Fields Thesis Competition
April 18, 2017, The Fields Institute
The Fields Institute is proud to announce the Fields Thesis Competition for PhD students in mathematical sciences. The goal is to have doctoral students explain their research in an accessible and engaging manner to a panel of non-specialist judges – all within three minutes.
This competition is open to doctoral students in the mathematical sciences at the Fields Principle Sponsoring Universities. The competition will be held at the Fields Institute at 222 College St, Toronto Onatrio on April 18, 2017. Prizes will be given to the best presentations.
To register for the competition, please use the link on the upper right corner of this page. Students must provide a title and abstract of their talk as part of the registration form. A one slide power point for the talk can be submitted any time after registration but before April 14, 2017.
- Students must be full-time registered PhD students in a mathematical sciences department at one of the Fields Sponsoring Universities on the date of the competition. If you are unsure about your eligibility, please contact us.
- Students will not be permitted to use any props (video, audio, costumes, musical instruments, laser pointer, etc) for their presentation. A one page powerpoint is allowed. This must be submitted ahead of time through the submission form recieved after registering.
- Fields will also create a one page powerpoint for each presentation that identifies the student and the title of their presentation. This will be shown before the student starts speaking after which their provided page (if any) will appear.
- Students may speak for a maximum of three minutes. The judges will ensure this time limit is strictly enforced. Students exceeding this time will be disqualified. Clear visual signals will be given to indicate one minute and 30 seconds to completion.
- Students may use speaking notes. A microphone will be available.
- Depending on the number of students registering, there will either be one or two rounds of competition.
- The decision of the judges are final.
Presentations will be judged on three criteria:
- How well was the research explained?
- Was the aim of the research clear?
- Was the place of the research in a broader setting understood?
- Was a clear research plan being followed that would result in a worthwhile outcome?
- Did the speaker leave the audience wanting to learn more about the research?
- Was the presenter able to communicate the sophistication of the research?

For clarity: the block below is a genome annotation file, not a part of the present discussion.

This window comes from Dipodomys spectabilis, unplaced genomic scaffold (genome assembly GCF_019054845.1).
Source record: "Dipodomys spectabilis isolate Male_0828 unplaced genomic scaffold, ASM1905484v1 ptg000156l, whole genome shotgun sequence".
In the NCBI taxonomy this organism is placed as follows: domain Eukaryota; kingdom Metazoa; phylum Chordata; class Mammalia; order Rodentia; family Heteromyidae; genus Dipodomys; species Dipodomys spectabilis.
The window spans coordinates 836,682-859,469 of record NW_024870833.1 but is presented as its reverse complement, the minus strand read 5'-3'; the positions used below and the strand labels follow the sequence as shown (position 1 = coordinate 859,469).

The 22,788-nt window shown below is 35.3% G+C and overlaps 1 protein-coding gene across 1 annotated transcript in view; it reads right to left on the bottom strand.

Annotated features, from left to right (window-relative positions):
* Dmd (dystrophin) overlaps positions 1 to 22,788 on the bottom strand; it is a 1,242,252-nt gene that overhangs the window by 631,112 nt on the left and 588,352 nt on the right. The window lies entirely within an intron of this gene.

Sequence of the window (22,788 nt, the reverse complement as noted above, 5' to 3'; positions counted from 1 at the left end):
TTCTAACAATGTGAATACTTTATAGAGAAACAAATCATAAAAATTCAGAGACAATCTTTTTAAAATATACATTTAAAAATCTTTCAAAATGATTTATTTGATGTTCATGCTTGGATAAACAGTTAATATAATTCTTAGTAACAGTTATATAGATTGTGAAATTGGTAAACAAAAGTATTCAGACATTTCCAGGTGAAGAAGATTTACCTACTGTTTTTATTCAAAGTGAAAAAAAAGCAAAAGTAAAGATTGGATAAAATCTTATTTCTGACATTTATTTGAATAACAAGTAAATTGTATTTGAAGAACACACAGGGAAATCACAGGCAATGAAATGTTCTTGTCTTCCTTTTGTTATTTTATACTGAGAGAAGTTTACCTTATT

- Did the presenter convey their enthusiasm for the research?
- Did the presenter capture and maintain their audience’s attention?
- Did the speaker explain their research in a non-technical language, avoiding “jargon” whenever possible?
- Did the presentation seem rushed with the speaker trying to communicate too much in the time available?
- Did the speaker use sufficient eye contact and vocal range; maintain a steady pace, and a confident stance?
- Did the presenter spend the right amount of time on each element of their presentation – or did they elaborate for too long or were rushed?
Helpful Hints for a Winning Presentation
Content of the talk:
1. Do not make your talk technical. Assume your audience is well educated but not knowledgeable in your field of study.
2. Make your power point slide engaging. Do not fill it with small details. Use an image that is fun, informative, and high quality. Keep text and data to a minimum. Filling your power point with lots of information will mean your audience is spending their time reading it instead of listening to you.
3. Focus on the big picture. Place your research in a larger setting. Start the talk by explaining the bigger challenge in your research area in a way that makes it relevant to the audience. Then explain the place of your research within this broader challenge.
4. Do not use jargon. Do not quote lots of data. Your audience will lose interest if they are being forced to remember lots of details.
5. Present a logical flow to what you are trying to convey. Make it easy for the audience to follow your train of thought.
6. Present the highlights of your results. You do not need to present all of your results. Rather, show how your research contributes back to the bigger challenge you presented at the start.
7. A story can humanize your talk and allow your audience to relate to it better. If you decide to incorporate a story, make sure it illustrates an important aspect of what you’re conveying.
8. Finish your talk with a short summary of the original big-picture challenge and how your research is adressing it. If possible, indicate in one or two sentences what could come next.
1. Practice for your friends and family. Practice in front of a mirror. Practice instead of watching TV. Practice, practice, practice. Ask for feedback and reflect on it honestly.
2. Engage your audience. The best way is to show how enthusiastic you are about your work. If you look bored, your audience will be bored. If you are excited, your enthusiasm will translate to the audience.
3. Stick with simple language. It’ll be easier for you to speak the words and easier for your audience to follow you.
4. Don’t use long (run-on) sentences. Sentence breaks give you and your audience a momentary rest.
5. Slow down. It’s natural to talk faster in front of an audience, so practice speaking clearly and slowly.
6. Watch a speech by Barak Obama on the internet and noticie how and when he pauses. Notice in particiular how you begin to anticipate what he'll say next.
7. Dress appropriately. Looking neat and professional is a sign of respect to your audience and ensures they are focused on what you're saying.
8. Never speak longer than you are allowed. Time your talk each time you practice to ensure you don't exceed two minues and 50 seconds. Finishing a few seconds early is far better than being cut off by the judges.